Women’s Week, taking place at Rhodes from 8 to 12 August, celebrates the achievements and contributions of women, and acknowledges prejudices still faced by women today.
Women’s Day (9 August) is celebrated in honour of 20 000 women who marched to the Union Buildings in Pretoria to protest pass laws, on this day in 1956.
The week’s events include the My Body My Choice exhibition, an indoor picnic and unplugged music session, and The Vagina Monologues – all of which take place in the Nun’s Chapel on St Peter’s campus.
The My Body My Choice exhibition commences the week’s events on Monday at 19:00, and is open to the public from 18:00 every day.
The exhibition’s opening night features a cocktail party and live performance from dance company negative entertAinMent. The all-female company is run by Nadine Joseph, who assures that the performance will be accessible to audiences while “disrupting sensibilities and expectations”.
According to Larissa Klazinga, student services officer and organiser of the Women’s Week activities, the exhibition is “the other side of the coin of the [annual] silent protest”.
Both artistic expression and political action motivate the exhibition, which aims to counter common rape myths and stereotypes of female nudity. “We recognise the body as a site of struggle, and the exhibition is one way for women to reclaim physical autonomy,” says Klazinga.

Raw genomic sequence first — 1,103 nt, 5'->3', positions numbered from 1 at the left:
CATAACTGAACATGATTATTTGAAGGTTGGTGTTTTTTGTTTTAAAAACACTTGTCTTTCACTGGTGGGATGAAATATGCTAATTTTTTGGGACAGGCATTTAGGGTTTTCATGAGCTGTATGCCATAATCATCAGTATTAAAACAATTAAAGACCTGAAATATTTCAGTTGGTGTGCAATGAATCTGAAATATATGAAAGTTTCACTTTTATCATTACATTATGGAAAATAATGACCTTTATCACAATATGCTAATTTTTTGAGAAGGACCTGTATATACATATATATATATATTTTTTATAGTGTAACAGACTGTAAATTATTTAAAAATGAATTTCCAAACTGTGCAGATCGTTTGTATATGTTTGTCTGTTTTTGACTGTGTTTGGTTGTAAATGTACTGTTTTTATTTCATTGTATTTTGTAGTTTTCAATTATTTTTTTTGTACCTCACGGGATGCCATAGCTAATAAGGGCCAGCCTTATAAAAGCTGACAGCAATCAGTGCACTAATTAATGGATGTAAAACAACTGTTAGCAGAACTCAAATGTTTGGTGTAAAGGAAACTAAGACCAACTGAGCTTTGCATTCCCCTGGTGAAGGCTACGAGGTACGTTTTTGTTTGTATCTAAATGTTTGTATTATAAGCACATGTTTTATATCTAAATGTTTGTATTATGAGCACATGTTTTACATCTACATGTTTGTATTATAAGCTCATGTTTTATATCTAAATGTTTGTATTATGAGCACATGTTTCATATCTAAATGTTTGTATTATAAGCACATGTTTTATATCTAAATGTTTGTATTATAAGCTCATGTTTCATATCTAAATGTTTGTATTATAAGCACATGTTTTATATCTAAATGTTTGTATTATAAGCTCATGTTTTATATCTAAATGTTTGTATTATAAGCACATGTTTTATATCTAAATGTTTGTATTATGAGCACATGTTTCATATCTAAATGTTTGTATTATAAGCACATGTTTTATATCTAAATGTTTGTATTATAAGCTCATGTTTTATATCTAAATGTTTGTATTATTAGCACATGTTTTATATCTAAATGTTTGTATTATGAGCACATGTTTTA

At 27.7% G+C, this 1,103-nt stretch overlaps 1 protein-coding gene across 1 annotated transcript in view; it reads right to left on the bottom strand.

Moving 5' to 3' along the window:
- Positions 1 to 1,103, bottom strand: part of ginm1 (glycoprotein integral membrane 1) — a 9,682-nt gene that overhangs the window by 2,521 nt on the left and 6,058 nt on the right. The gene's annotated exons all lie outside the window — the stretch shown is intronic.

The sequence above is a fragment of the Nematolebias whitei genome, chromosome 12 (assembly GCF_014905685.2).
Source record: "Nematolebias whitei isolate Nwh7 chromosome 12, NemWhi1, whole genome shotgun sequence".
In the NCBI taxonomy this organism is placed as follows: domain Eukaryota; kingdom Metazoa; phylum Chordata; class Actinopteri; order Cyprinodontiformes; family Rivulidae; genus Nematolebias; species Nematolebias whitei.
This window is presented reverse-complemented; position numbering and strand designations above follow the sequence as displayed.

Kayla Roux, a second-year BJourn student participating in My Body My Choice, feels that the exhibition is empowering and liberating: “It’s a new way to look at your own body. My body is mine; I decide who gets to look, touch and admire…and who definitely does not.”
Like the exhibition, The Vagina Monologues combines art and politics to deliver an honest and intimate forum for self-expression. Each year features both prescribed monologues, as well as those written personally by the non-professional performers.
Initially written and performed by American Eve Ensler in 1996, The Vagina Monologues has been performed as part of Women’s Week at Rhodes for four years.
Inspired by Ensler’s interviews with women from around the world, the episodic play addresses not only the taboo topic of female genitalia, but also women’s genders, sexualities and lived experiences.
Proceeds from the Vagina Monologues on Thursday and Friday night will be donated to a local shelter.
Third-year BA student Amy Goodenough is one of the performers in this year’s show, and has written her own monologue. “The Vagina Monologues is about all the stuff we don’t talk about, but deal with every day,” says Goodenough. “This creates taboo, and we tend to either deify or satanise our bodies. Neither of these is right in my opinion.”
Story by Alexis de Coning
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